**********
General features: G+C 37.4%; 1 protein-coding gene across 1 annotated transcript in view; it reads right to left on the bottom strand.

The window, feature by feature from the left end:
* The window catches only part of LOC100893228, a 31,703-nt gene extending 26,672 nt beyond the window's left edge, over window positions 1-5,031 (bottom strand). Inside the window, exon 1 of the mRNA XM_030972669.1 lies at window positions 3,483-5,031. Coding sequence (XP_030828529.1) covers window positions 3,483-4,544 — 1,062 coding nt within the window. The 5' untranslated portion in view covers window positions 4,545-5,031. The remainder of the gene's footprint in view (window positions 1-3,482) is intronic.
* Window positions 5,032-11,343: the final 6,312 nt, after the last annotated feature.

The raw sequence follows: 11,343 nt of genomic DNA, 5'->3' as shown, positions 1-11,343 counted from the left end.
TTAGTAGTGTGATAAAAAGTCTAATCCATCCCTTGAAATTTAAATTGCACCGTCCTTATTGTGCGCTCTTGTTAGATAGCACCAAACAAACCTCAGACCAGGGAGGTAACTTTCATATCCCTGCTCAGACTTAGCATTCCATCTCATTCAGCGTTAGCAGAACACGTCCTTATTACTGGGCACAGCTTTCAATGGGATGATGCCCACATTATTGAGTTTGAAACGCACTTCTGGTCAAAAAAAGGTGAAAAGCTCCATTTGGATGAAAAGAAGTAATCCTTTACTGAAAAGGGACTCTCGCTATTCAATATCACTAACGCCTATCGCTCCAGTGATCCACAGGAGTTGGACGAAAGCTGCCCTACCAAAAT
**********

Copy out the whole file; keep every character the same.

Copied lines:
General features: G+C 37.4%; 1 protein-coding gene across 1 annotated transcript in view; it reads right to left on the bottom strand.

The window, feature by feature from the left end:
* The window catches only part of LOC100893228, a 31,703-nt gene extending 26,672 nt beyond the window's left edge, over window positions 1-5,031 (bottom strand). Inside the window, exon 1 of the mRNA XM_030972669.1 lies at window positions 3,483-5,031. Coding sequence (XP_030828529.1) covers window positions 3,483-4,544 — 1,062 coding nt within the window. The 5' untranslated portion in view covers window positions 4,545-5,031. The remainder of the gene's footprint in view (window positions 1-3,482) is intronic.
* Window positions 5,032-11,343: the final 6,312 nt, after the last annotated feature.

The raw sequence follows: 11,343 nt of genomic DNA, 5'->3' as shown, positions 1-11,343 counted from the left end.
TTAGTAGTGTGATAAAAAGTCTAATCCATCCCTTGAAATTTAAATTGCACCGTCCTTATTGTGCGCTCTTGTTAGATAGCACCAAACAAACCTCAGACCAGGGAGGTAACTTTCATATCCCTGCTCAGACTTAGCATTCCATCTCATTCAGCGTTAGCAGAACACGTCCTTATTACTGGGCACAGCTTTCAATGGGATGATGCCCACATTATTGAGTTTGAAACGCACTTCTGGTCAAAAAAAGGTGAAAAGCTCCATTTGGATGAAAAGAAGTAATCCTTTACTGAAAAGGGACTCTCGCTATTCAATATCACTAACGCCTATCGCTCCAGTGATCCACAGGAGTTGGACGAAAGCTGCCCTACCAAAAT